Wednesday, December 29, 2010

I Like This

Daniel Balsam hates spam. Most everybody does, of course. But he has acted on his hate as few have, going far beyond simply hitting the delete button. He sues them.

I can't wait for this to become a trend, and if enough people sue spammers, and win, what a wonderful world it could be.

7 comments:

Brian said...

He who leaches off the leaches is still a leach.

Gino said...

i see it more as guerilla war against terrorists.

Brian said...

I am just deeply ambivalent about serial lawsuits. I know the standard libertarian line is all about torts, suits, and mediation (rather than state regulation) to regulate business practices, but it just seems to me that this opens the door to guys like this who literally derive a living from suing companies.

There was a This American Life episode recently about a guy in California who makes his living filing ADA lawsuits against local businesses because their parking was inadequate or their sinks were too high. All of which strikes me as an elaborate form rent-seeking that creates perverse incentives for businesses. One example in the TAL episode was that many hotels have handicapped-accessible rooms but make it a (unwritten) policy to not rent them out to anyone that requests them specifically (i.e., to anyone that is likely actually disabled) because they are afraid that they will get sued for not being in 100% compliance with the ADA.

I don't know that a similar unintended consequence exists for suing spammers, but I also don't think spam causes much actual harm to warrant tying up the legal system.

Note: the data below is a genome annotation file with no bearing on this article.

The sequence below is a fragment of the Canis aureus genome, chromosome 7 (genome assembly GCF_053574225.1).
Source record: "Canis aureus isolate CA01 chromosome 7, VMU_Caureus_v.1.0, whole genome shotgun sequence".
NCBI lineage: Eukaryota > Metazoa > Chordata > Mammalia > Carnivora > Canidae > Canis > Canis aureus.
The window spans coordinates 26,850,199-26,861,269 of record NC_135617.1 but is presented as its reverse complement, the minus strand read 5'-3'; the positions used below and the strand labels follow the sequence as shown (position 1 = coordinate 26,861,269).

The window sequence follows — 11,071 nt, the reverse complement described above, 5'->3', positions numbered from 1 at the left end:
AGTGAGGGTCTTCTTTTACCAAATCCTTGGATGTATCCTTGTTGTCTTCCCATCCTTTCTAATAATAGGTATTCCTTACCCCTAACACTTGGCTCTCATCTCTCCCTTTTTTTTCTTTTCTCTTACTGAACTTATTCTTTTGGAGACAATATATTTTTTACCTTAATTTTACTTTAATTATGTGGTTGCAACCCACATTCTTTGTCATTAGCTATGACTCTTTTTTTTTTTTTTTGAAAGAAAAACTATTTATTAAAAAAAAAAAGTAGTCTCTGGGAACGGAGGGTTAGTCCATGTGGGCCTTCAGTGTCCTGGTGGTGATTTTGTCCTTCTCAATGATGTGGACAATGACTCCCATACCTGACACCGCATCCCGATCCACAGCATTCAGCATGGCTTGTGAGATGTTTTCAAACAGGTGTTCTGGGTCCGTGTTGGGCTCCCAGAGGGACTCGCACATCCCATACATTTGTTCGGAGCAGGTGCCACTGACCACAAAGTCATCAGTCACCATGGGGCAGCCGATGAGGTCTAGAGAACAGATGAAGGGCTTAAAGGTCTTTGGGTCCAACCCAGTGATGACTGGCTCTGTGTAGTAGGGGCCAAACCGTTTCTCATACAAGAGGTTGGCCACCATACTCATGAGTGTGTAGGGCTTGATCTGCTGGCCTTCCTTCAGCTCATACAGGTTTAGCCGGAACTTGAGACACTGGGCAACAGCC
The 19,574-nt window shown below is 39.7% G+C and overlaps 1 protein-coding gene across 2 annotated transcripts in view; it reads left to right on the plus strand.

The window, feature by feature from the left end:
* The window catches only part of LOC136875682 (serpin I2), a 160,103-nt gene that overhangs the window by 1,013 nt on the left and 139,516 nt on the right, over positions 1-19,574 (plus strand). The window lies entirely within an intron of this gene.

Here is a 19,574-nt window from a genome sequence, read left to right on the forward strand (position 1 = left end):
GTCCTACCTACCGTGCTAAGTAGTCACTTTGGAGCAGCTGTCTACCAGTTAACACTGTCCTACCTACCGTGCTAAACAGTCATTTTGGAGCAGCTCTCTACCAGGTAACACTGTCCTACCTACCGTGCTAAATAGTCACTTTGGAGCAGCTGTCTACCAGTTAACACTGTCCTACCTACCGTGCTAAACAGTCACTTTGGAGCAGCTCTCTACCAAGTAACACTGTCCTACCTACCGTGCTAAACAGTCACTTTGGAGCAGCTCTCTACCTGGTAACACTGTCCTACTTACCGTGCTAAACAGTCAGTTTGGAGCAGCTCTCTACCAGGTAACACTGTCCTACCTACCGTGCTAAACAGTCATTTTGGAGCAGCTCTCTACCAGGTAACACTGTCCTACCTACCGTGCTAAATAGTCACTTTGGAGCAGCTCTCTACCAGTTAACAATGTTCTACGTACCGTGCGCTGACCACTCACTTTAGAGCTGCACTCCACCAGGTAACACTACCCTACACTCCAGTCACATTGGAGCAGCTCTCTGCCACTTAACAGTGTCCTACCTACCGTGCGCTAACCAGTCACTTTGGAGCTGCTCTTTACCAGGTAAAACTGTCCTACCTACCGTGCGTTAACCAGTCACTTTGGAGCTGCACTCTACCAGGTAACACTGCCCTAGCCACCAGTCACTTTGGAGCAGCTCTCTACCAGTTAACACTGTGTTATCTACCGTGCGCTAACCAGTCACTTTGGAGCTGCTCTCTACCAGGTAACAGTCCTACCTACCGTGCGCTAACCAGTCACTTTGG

kr said...

A lawyer friend of ours sued and won against a spammer who used his fax number to fax him spams, about 10 years ago ... even though they moved out of the country. It was more or less a waste of his time and the court's time, but he figured it was pro-bono for society, and at least it cost them a bunch of legal fees. And they stopped suing up his fax paper :P.

Maybe if the legal system gets tied up enough the gvt will make a few stronger laws just to stop the individual lawsuits from tying up the system. Stealing resources (even if they are "time" which of course is money) is generally something that becomes illegal as soon as it becomes a bother to the gvt, I'd think ...

kr said...

using, I meant ;).

Gino said...

brian: valid thinking points, to be sure. i well aware of the ass in CA who been doing that very thing, but i see it as a problem with the ADA more than a tort reform one.

the ADA is very specific and precise, and not reasonable in its interpretations. trying to make practical adjustments is an imposibility due to the strnegth of the cripple lobby, which is even stronger in CA, combined with additional CA laws to compliment the ADA.

Vanesa Littlecrow W. said...

I love this man! I wouldn't have dropped out of law, if I knew I could do this with my degree.